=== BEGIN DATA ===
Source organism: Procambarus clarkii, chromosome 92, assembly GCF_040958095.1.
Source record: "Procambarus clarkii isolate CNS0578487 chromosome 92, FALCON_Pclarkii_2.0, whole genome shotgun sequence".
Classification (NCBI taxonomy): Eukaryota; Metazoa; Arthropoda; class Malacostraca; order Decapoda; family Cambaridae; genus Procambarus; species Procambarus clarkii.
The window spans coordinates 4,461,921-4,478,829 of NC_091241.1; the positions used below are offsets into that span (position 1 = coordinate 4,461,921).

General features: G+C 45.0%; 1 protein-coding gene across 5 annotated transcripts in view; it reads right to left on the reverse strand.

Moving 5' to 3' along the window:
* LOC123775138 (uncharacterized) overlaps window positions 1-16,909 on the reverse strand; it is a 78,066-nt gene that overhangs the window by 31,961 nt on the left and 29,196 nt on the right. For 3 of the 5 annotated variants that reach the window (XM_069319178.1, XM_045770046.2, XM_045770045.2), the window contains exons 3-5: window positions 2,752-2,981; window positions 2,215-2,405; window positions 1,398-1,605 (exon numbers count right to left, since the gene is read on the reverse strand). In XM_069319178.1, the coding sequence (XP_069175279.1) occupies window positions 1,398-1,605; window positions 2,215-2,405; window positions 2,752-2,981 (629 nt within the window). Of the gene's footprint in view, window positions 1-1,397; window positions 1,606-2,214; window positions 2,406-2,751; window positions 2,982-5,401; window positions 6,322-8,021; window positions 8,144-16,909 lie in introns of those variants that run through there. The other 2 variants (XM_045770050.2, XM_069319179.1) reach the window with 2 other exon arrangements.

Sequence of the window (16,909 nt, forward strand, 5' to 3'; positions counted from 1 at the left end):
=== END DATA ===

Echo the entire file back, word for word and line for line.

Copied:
Source organism: Procambarus clarkii, chromosome 92, assembly GCF_040958095.1.
Source record: "Procambarus clarkii isolate CNS0578487 chromosome 92, FALCON_Pclarkii_2.0, whole genome shotgun sequence".
Classification (NCBI taxonomy): Eukaryota; Metazoa; Arthropoda; class Malacostraca; order Decapoda; family Cambaridae; genus Procambarus; species Procambarus clarkii.
The window spans coordinates 4,461,921-4,478,829 of NC_091241.1; the positions used below are offsets into that span (position 1 = coordinate 4,461,921).

General features: G+C 45.0%; 1 protein-coding gene across 5 annotated transcripts in view; it reads right to left on the reverse strand.

Moving 5' to 3' along the window:
* LOC123775138 (uncharacterized) overlaps window positions 1-16,909 on the reverse strand; it is a 78,066-nt gene that overhangs the window by 31,961 nt on the left and 29,196 nt on the right. For 3 of the 5 annotated variants that reach the window (XM_069319178.1, XM_045770046.2, XM_045770045.2), the window contains exons 3-5: window positions 2,752-2,981; window positions 2,215-2,405; window positions 1,398-1,605 (exon numbers count right to left, since the gene is read on the reverse strand). In XM_069319178.1, the coding sequence (XP_069175279.1) occupies window positions 1,398-1,605; window positions 2,215-2,405; window positions 2,752-2,981 (629 nt within the window). Of the gene's footprint in view, window positions 1-1,397; window positions 1,606-2,214; window positions 2,406-2,751; window positions 2,982-5,401; window positions 6,322-8,021; window positions 8,144-16,909 lie in introns of those variants that run through there. The other 2 variants (XM_045770050.2, XM_069319179.1) reach the window with 2 other exon arrangements.

Sequence of the window (16,909 nt, forward strand, 5' to 3'; positions counted from 1 at the left end):